What is dietary fiber?
Dietary fiber, also known as roughage or bulk, includes all parts of plant foods that your body can't digest or absorb.
Unlike other food components such as fats, proteins or carbohydrates — which your body breaks down and absorbs —
fiber isn't digested by your body. Therefore, it passes virtually unchanged through your stomach and small intestine and into
Fiber is often classified into two categories: those that don't dissolve in water (insoluble fiber) and those that do (soluble
- Insoluble fiber. This type of fiber promotes the movement of material through your
digestive system and increases stool bulk, so it can be of benefit to those who struggle with constipation or irregular stools.
Whole-wheat flour, wheat bran, nuts and many vegetables are good sources of insoluble fiber.
- Soluble fiber. This type of fiber dissolves in water to form a gel-like material. It
can help lower blood cholesterol and glucose levels. You can find generous quantities of soluble fiber in oats, peas, beans,
apples, citrus fruits, carrots, barley and psyllium.
The amount of each type of fiber varies in different plant foods. To receive the greatest health benefit, eat a wide variety
of high-fiber foods.
Benefits of a high-fiber diet
A high-fiber diet has many benefits, which include:
- Prevents constipation. Dietary fiber increases the weight and size of your stool and
softens it. A bulky stool is easier to pass, decreasing your chance of constipation. If you have loose, watery stools, fiber
may also help to solidify the stool because it absorbs water and adds bulk to stool.
- Lowers your risk of digestive conditions. A high-fiber diet may lower your risk of
specific disorders, such as hemorrhoids, irritable bowel syndrome and the development of small pouches in your colon (diverticular
- Lowers blood cholesterol levels. Soluble fiber found in beans, oats, flaxseed and oat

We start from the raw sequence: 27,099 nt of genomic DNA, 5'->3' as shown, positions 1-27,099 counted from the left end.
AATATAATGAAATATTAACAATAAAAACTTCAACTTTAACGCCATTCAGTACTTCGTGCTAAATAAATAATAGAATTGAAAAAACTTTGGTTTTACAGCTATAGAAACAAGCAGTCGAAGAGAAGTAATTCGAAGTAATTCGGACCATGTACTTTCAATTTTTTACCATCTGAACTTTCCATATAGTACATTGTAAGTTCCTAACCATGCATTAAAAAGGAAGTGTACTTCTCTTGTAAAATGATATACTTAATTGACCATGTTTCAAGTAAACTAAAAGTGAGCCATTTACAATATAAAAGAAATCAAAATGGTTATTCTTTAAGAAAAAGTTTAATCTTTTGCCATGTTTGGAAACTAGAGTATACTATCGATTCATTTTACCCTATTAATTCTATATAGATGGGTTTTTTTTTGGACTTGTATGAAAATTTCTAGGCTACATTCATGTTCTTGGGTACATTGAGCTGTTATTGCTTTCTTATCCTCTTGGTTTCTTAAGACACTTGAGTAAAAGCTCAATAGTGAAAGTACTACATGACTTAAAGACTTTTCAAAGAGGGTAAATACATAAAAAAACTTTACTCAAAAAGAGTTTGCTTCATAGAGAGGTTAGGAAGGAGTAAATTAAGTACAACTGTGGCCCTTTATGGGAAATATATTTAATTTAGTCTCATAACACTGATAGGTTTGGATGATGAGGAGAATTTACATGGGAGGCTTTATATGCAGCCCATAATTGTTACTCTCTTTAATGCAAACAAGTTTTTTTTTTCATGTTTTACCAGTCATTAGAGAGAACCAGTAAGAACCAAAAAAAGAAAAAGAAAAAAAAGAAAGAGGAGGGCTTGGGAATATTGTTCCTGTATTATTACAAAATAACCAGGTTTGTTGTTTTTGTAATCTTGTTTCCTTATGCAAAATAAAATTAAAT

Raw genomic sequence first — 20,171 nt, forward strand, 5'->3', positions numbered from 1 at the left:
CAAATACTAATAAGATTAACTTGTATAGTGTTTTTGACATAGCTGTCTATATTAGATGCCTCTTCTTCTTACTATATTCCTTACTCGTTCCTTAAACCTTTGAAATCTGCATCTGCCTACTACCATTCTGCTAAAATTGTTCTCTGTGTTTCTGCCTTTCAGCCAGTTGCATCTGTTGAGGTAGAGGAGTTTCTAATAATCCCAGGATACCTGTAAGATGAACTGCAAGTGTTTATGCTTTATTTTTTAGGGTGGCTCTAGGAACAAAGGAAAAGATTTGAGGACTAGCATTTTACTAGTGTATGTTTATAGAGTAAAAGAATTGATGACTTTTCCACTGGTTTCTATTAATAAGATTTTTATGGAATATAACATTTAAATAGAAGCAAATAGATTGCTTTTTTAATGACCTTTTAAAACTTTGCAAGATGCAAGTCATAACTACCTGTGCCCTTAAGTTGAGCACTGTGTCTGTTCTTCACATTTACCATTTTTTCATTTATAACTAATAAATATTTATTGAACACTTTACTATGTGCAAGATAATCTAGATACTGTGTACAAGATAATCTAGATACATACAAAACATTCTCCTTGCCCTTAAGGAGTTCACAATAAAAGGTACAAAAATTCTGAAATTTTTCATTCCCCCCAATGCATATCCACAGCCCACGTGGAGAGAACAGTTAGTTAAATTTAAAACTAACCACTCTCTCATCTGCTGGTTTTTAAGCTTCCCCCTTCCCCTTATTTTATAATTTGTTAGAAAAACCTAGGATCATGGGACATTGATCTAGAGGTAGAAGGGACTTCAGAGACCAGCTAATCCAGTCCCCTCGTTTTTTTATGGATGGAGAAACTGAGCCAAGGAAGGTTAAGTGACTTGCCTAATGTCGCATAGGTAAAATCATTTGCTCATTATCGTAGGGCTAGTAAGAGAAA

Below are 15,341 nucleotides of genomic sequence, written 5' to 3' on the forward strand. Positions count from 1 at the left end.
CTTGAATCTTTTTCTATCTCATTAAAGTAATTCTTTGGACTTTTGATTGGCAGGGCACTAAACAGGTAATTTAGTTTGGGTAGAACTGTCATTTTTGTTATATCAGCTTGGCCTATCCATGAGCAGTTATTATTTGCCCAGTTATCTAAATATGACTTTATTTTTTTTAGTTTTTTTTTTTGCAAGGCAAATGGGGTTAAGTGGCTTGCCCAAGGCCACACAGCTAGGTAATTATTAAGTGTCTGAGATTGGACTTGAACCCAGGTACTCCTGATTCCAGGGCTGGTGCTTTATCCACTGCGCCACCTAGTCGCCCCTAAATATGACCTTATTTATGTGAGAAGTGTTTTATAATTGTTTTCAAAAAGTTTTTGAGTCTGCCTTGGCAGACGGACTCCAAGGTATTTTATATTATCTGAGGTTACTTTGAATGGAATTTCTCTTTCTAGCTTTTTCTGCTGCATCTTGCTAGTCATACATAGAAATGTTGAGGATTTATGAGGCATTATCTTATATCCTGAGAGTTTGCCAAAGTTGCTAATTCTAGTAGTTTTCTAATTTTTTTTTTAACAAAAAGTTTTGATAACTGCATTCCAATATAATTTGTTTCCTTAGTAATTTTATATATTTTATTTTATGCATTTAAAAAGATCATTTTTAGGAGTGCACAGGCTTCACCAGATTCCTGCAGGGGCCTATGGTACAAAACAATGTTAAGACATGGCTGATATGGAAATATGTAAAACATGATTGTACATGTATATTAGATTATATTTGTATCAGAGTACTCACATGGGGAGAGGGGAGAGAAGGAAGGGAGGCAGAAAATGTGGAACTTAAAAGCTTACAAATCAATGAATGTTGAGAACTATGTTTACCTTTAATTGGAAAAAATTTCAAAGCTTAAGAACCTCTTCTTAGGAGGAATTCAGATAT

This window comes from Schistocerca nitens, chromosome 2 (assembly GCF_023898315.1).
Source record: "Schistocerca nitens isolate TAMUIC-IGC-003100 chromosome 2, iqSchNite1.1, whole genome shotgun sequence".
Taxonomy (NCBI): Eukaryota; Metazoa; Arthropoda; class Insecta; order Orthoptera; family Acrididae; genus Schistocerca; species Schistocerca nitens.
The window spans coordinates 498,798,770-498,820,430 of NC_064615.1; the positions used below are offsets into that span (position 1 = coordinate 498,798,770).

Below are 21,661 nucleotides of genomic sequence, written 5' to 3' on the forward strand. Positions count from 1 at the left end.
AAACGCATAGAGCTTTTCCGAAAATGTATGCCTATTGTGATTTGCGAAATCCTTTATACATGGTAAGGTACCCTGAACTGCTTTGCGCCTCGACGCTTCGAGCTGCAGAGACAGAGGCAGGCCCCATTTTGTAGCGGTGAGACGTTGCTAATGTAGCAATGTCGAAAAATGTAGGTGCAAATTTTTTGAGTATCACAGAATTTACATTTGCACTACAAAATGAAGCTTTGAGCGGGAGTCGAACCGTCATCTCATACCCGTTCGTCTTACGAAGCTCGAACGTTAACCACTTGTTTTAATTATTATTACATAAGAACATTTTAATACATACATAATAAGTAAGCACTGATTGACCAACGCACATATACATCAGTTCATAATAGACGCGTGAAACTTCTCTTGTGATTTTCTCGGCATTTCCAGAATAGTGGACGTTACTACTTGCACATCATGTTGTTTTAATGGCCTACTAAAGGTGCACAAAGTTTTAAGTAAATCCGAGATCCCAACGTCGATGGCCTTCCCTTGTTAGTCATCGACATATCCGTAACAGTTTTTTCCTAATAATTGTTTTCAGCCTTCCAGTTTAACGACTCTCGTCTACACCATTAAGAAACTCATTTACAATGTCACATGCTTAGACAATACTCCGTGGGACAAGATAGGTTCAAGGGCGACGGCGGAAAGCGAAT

bran may help lower total blood cholesterol levels by lowering low-density lipoprotein, or "bad," cholesterol levels.
- Controls blood sugar levels. Fiber, particularly soluble fiber, can slow the absorption
of sugar, which for people with diabetes, can help improve blood sugar levels. A high-fiber diet may also reduce the risk
of developing type 2 diabetes.
- Aids in weight loss. High-fiber foods generally require more chewing time, which gives
your body time to register when you're no longer hungry, so you're less likely to overeat. Also, a high-fiber diet tends to
make a meal feel larger and linger longer, so you stay full for a greater amount of time. And high-fiber diets also tend to
be less "energy dense," which means they have fewer calories for the same volume of food.
- Uncertain effect on colorectal cancer. Evidence that dietary fiber reduces colorectal
cancer is mixed — some studies show benefit, some show nothing and even some show greater risk. If you're concerned
about preventing colorectal cancer, adopt or stick with a colon cancer screening regimen. Regular testing for and removal
of colon polyps can prevent colon cancer.
How much fiber do you need?
How much fiber do you need each day? The National Academy of Sciences' Institute of Medicine, which provides science-based
advice on matters of medicine and health, gives the following daily recommendations for adults:
||Age 50 and younger
||Age 51 and older|
Your best fiber choices
If you aren't getting enough fiber each day, you may need to boost your intake. Good choices include:
- Grains and whole-grain products
- Beans, peas and other legumes
- Nuts and seeds
Refined or processed foods — such as fruit juice, white bread and pasta, and non-whole-grain cereals — are
lower in fiber content. The grain-refining process removes the outer coat (bran) from the grain, which lowers its fiber content.
Similarly, removing the skin from fruits and vegetables decreases their fiber content.
So what foods are your best bets? This list shows the amount of dietary fiber in several types of foods.
||Fiber content in grams*|
|Split peas, cooked, 1 cup
|Red kidney beans, boiled, 1 cup
|Raspberries, raw, 1 cup
|Whole-wheat spaghetti, 1 cup
|Oat bran muffin, medium
|Pear, medium with skin
|Broccoli, boiled, 1 cup
|Apple, medium with skin
|Oatmeal, quick, regular or instant, cooked, 1 cup
|Green beans, cooked, 1 cup
|Brown rice, cooked, 1 cup
|Popcorn, air-popped, 2 cups
|Whole-wheat bread, one slice
*Fiber content can vary between brands.
Source: USDA National Nutrient Database for Standard
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